Klaus Knopper has released version 6.2 of his Debian-based live-CD Linux distro. Based on Debian 5.0 (“Lenny”), the new version uses the lightweight LXDE as the default desktop, and includes a new version of the ADRIANE talking menu system for vision-impaired users.
The live-CD version of Knoppix, called Microknoppix, offers a complete rewrite of the Knoppix boot system, and includes a number of bug fixes and updates, says Knopper in his release notes. The release is said to be based on the "Testing" and "Unstable" branch of Debian 5.0 ("Lenny"), as well as Linux Kernel 220.127.116.11, and X.org 7.4.
Knoppix 6.2 featuring LXDE desktop with Compiz 3D extensions
Knoppix ("Microknoppix") 6.2 is said to offer features including:
- High compatibility is continued with the Debian base, says Knopper.
- The boot procedure is accelerated and runs independently from the usual SysV bootscripts, enabling multiple tasks of system initialization run in parallel.
- The LXDE desktop is available, featuring short start times, low resource requirements, and thanks to its GTK2 base, optimized compatibility with the Orca screen-reader.
- The software footprint has been greatly reduced, once again enabling remasters based on the CD.
- The DVD edition includes KDE 4.3.3 and GNOME 2.28 desktops, "with many applications originating from these popular desktops."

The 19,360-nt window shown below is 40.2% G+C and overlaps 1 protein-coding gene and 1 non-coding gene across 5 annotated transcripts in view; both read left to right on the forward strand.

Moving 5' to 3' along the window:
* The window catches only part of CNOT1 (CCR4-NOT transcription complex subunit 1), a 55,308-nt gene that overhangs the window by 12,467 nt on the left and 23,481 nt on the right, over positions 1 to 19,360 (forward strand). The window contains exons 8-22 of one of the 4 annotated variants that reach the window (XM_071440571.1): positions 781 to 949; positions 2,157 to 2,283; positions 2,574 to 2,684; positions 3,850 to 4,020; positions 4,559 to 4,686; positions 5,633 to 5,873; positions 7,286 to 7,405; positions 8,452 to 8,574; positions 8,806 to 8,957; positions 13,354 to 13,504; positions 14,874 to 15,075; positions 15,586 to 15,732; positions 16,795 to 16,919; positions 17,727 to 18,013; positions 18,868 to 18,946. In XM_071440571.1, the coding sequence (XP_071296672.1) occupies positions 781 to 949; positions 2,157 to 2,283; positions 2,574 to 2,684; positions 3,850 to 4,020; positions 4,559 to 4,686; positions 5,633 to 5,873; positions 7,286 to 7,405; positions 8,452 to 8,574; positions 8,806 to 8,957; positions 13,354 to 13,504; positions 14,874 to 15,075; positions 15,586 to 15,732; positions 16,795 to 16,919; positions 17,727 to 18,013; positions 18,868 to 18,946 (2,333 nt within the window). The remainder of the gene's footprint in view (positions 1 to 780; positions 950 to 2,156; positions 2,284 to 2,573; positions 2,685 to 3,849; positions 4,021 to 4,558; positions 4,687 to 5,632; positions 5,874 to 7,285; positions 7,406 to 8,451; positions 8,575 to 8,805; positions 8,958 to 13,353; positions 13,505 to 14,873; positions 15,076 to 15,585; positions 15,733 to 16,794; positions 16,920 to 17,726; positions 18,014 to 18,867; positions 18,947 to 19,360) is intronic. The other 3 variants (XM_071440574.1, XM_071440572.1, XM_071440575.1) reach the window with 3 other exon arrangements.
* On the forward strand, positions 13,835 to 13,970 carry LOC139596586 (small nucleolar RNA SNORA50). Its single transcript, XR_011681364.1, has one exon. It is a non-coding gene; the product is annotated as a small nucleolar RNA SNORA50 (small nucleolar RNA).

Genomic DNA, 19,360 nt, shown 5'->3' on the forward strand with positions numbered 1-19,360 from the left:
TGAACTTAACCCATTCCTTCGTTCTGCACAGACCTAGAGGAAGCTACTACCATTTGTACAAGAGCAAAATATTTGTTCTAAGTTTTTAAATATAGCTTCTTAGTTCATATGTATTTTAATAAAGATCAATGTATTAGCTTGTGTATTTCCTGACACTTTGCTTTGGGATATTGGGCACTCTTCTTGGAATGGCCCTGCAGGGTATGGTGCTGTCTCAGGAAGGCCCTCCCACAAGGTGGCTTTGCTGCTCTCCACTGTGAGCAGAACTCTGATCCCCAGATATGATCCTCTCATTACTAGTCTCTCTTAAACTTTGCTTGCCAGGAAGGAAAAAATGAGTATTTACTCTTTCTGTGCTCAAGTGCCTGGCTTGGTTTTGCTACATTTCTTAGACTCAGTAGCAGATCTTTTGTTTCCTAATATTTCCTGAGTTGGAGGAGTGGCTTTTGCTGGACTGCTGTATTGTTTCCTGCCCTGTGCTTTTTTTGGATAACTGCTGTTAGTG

- Network configuration is now handled by NetworkManager, with nm-applet in graphics mode, and textual GUIs in text mode (compatible with Debian's "/etc/network/interfaces" specification).
- A persistent image for saving personal settings and additionally installed programs is supported on boot device, optionally encrypted with AES/256bit.
- ADRIANE (Audio Desktop Reference Implementation And Networking Environment) talking menu system moves to version 1.2, featuring a graphical environment with talking programs and arbitrary magnification using the Compiz 3D desktop, the new name for the merger for the former Compiz and Compiz-Fusion.
Knoppix, which we last covered with version 5.0, is one of the leading Live CD and USB-boot Linux distributions. According to O'Reilly's book, Knoppix Hacks, written by Kyle Rankin, Knoppix was developed by Klaus Knopper to avoid having to lug a laptop to his various tech projects. He made a bootable Linux CD distribution so he could take his favorite open source tools with him wherever he needed to work, without needing to install software on every new computer. Eventually, he improved the hardware support to the point that Knoppix could recognize and automatically configure much of the hardware it encountered.
Today, Knoppix is commonly used by independent software vendors wishing to create demonstration versions of their wares. Knoppix is also fairly easy to install on CompactFlash, as described in this Knoppix-based solid-state CF music recorder project. Several Live CD distros are based on Knoppix, including Dreamlinux.
Knoppix 6.2 is available now, with release notes and downloads, here.
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